And here’s the meat: “A team that practices optimal goalie-pulling gains an average of 0.02 more points per game. That is worth 1.76 points in an 82 game season, over a team that never pulls the goalie”. !! And that does not include a factor that Gladwell doesn’t consider (which is typical of Gladwell– missing obvious but important factors) and the paper at SSRN doesn’t appear to consider: what if the opposing team with the lead changes their strategy? Given five full minutes of an empty net, some teams might optimize the idea of getting the puck to a sharpshooter near center, rather than “circling the wagons”. At one point, Gladwell even says that pulling the goalie is better than not pulling the goalie because if you don’t pull the goalie, you have “a zero chance of winning”, which is clearly not true. And his expert admits that he would pull the goalie right at the start of the game, if it were up to him, which is exactly what I wish somebody would do, for at least 25 games, to give us a good sample.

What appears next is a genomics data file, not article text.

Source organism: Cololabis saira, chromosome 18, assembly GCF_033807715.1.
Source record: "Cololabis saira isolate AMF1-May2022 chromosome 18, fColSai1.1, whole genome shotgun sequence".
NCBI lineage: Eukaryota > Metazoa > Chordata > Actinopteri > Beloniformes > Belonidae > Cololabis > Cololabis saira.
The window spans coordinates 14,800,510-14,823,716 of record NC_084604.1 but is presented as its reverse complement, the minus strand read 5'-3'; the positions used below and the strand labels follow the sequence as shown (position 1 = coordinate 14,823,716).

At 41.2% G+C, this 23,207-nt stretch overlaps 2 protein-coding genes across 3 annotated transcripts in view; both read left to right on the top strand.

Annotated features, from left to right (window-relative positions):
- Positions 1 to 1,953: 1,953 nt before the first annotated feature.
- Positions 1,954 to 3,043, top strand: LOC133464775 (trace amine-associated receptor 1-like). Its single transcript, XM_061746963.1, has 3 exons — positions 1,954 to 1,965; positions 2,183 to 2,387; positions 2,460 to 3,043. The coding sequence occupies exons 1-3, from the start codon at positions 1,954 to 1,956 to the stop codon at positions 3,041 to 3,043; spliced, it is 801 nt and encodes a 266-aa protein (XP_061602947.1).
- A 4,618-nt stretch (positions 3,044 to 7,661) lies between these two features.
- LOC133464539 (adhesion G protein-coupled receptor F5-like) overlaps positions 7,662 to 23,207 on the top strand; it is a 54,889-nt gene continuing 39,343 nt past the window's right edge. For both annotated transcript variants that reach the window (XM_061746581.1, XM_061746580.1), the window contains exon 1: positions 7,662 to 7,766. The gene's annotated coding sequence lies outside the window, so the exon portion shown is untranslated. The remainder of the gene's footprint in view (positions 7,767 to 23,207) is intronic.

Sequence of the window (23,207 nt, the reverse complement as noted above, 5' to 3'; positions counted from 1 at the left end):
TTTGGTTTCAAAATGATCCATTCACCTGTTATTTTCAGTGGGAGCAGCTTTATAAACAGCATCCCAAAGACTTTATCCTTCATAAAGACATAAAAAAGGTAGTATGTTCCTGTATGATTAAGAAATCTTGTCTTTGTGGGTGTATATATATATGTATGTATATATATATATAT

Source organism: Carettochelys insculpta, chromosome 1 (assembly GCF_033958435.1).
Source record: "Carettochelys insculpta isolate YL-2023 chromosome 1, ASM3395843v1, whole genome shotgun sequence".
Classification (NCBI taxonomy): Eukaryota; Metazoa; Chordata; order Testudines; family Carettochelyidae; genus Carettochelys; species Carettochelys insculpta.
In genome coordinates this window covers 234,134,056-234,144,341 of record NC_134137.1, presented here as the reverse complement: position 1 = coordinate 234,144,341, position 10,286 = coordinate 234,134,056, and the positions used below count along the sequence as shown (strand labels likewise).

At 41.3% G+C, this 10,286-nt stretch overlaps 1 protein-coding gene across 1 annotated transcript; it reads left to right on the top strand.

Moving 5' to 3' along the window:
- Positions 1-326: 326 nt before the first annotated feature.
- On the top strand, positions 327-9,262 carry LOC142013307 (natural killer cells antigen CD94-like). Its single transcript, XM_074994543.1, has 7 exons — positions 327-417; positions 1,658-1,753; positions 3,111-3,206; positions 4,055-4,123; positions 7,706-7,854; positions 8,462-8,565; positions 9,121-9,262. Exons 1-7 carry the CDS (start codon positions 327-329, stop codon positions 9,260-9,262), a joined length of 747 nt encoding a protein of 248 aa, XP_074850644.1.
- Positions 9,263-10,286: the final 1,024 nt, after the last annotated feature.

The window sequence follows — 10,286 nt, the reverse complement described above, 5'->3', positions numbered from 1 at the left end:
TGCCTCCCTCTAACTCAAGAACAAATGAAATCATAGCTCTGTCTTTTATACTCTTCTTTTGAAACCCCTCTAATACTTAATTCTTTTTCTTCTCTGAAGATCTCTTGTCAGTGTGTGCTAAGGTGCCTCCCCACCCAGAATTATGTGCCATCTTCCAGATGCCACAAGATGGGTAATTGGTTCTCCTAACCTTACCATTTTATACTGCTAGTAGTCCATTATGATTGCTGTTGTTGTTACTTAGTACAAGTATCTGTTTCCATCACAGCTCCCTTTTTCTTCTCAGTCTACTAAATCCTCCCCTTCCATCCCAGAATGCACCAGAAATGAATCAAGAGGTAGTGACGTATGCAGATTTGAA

Here’s an actual example of the specious reasoning involved:

A team down a goal with short time remaining gains a lot by scoring, and loses little if the other team scores as losing by two
goals is no worse than losing by one (admittedly our model doesn’t consider pride!).

Look carefully at the logic of this argument.  True, losing by two goals instead of one makes no difference.  But that’s not what happens.  What happens is your chances of tying the game with one goal is lost: you are now two behind.  And here is the point he completely misses:  there is still time left in the game.  

Again, all concerned assume that you cannot score a goal unless you pull your goalie.